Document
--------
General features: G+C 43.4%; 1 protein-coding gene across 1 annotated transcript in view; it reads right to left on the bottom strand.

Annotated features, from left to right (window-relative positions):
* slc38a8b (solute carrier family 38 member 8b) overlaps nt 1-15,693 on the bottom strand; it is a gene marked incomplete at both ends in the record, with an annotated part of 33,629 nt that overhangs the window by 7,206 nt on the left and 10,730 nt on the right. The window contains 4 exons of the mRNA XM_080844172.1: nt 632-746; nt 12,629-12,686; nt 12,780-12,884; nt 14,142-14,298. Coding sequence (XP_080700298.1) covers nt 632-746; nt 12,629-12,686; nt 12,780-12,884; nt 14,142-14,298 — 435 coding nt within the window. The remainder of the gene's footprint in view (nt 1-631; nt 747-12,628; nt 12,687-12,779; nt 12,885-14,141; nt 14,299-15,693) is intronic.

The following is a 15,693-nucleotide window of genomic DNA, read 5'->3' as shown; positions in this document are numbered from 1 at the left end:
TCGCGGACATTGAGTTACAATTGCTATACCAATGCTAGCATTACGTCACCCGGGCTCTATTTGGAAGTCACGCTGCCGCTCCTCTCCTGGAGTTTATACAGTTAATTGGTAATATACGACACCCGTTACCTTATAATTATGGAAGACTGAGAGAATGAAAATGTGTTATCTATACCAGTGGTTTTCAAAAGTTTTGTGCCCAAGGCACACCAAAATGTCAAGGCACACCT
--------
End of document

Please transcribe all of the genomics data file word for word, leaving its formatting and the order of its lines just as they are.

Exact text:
General features: G+C 43.4%; 1 protein-coding gene across 1 annotated transcript in view; it reads right to left on the bottom strand.

Annotated features, from left to right (window-relative positions):
* slc38a8b (solute carrier family 38 member 8b) overlaps nt 1-15,693 on the bottom strand; it is a gene marked incomplete at both ends in the record, with an annotated part of 33,629 nt that overhangs the window by 7,206 nt on the left and 10,730 nt on the right. The window contains 4 exons of the mRNA XM_080844172.1: nt 632-746; nt 12,629-12,686; nt 12,780-12,884; nt 14,142-14,298. Coding sequence (XP_080700298.1) covers nt 632-746; nt 12,629-12,686; nt 12,780-12,884; nt 14,142-14,298 — 435 coding nt within the window. The remainder of the gene's footprint in view (nt 1-631; nt 747-12,628; nt 12,687-12,779; nt 12,885-14,141; nt 14,299-15,693) is intronic.

The following is a 15,693-nucleotide window of genomic DNA, read 5'->3' as shown; positions in this document are numbered from 1 at the left end:
TCGCGGACATTGAGTTACAATTGCTATACCAATGCTAGCATTACGTCACCCGGGCTCTATTTGGAAGTCACGCTGCCGCTCCTCTCCTGGAGTTTATACAGTTAATTGGTAATATACGACACCCGTTACCTTATAATTATGGAAGACTGAGAGAATGAAAATGTGTTATCTATACCAGTGGTTTTCAAAAGTTTTGTGCCCAAGGCACACCAAAATGTCAAGGCACACCT